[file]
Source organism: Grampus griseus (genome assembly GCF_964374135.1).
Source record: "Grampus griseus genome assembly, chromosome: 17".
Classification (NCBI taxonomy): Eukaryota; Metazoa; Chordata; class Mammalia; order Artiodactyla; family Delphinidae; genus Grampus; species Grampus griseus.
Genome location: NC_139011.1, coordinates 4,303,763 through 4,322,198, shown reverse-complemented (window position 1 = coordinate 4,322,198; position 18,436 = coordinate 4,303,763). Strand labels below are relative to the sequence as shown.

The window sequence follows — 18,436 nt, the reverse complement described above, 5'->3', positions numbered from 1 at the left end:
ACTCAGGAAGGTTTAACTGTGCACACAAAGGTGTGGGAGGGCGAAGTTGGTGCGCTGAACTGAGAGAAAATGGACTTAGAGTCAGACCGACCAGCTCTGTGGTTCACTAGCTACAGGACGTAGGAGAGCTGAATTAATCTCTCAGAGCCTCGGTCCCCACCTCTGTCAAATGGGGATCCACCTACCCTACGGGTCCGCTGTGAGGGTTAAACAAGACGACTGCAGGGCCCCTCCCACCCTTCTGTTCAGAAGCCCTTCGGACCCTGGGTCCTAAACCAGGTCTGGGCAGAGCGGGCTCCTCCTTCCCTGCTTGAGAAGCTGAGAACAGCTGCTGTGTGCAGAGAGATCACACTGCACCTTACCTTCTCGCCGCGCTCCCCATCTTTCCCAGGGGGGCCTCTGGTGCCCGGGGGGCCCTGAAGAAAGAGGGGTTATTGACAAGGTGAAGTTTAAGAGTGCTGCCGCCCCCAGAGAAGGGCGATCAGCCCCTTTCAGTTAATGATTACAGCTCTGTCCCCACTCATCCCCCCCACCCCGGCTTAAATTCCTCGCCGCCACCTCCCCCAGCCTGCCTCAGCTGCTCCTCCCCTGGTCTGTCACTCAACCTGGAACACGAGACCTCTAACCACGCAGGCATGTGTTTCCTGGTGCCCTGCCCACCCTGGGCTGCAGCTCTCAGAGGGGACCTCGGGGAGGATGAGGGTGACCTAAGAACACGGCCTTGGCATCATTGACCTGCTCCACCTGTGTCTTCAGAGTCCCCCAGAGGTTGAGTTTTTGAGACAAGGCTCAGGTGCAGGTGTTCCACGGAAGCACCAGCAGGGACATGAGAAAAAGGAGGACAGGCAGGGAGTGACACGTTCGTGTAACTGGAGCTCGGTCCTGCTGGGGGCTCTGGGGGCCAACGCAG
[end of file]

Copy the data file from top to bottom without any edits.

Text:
Source organism: Grampus griseus (genome assembly GCF_964374135.1).
Source record: "Grampus griseus genome assembly, chromosome: 17".
Classification (NCBI taxonomy): Eukaryota; Metazoa; Chordata; class Mammalia; order Artiodactyla; family Delphinidae; genus Grampus; species Grampus griseus.
Genome location: NC_139011.1, coordinates 4,303,763 through 4,322,198, shown reverse-complemented (window position 1 = coordinate 4,322,198; position 18,436 = coordinate 4,303,763). Strand labels below are relative to the sequence as shown.

The window sequence follows — 18,436 nt, the reverse complement described above, 5'->3', positions numbered from 1 at the left end:
ACTCAGGAAGGTTTAACTGTGCACACAAAGGTGTGGGAGGGCGAAGTTGGTGCGCTGAACTGAGAGAAAATGGACTTAGAGTCAGACCGACCAGCTCTGTGGTTCACTAGCTACAGGACGTAGGAGAGCTGAATTAATCTCTCAGAGCCTCGGTCCCCACCTCTGTCAAATGGGGATCCACCTACCCTACGGGTCCGCTGTGAGGGTTAAACAAGACGACTGCAGGGCCCCTCCCACCCTTCTGTTCAGAAGCCCTTCGGACCCTGGGTCCTAAACCAGGTCTGGGCAGAGCGGGCTCCTCCTTCCCTGCTTGAGAAGCTGAGAACAGCTGCTGTGTGCAGAGAGATCACACTGCACCTTACCTTCTCGCCGCGCTCCCCATCTTTCCCAGGGGGGCCTCTGGTGCCCGGGGGGCCCTGAAGAAAGAGGGGTTATTGACAAGGTGAAGTTTAAGAGTGCTGCCGCCCCCAGAGAAGGGCGATCAGCCCCTTTCAGTTAATGATTACAGCTCTGTCCCCACTCATCCCCCCCACCCCGGCTTAAATTCCTCGCCGCCACCTCCCCCAGCCTGCCTCAGCTGCTCCTCCCCTGGTCTGTCACTCAACCTGGAACACGAGACCTCTAACCACGCAGGCATGTGTTTCCTGGTGCCCTGCCCACCCTGGGCTGCAGCTCTCAGAGGGGACCTCGGGGAGGATGAGGGTGACCTAAGAACACGGCCTTGGCATCATTGACCTGCTCCACCTGTGTCTTCAGAGTCCCCCAGAGGTTGAGTTTTTGAGACAAGGCTCAGGTGCAGGTGTTCCACGGAAGCACCAGCAGGGACATGAGAAAAAGGAGGACAGGCAGGGAGTGACACGTTCGTGTAACTGGAGCTCGGTCCTGCTGGGGGCTCTGGGGGCCAACGCAG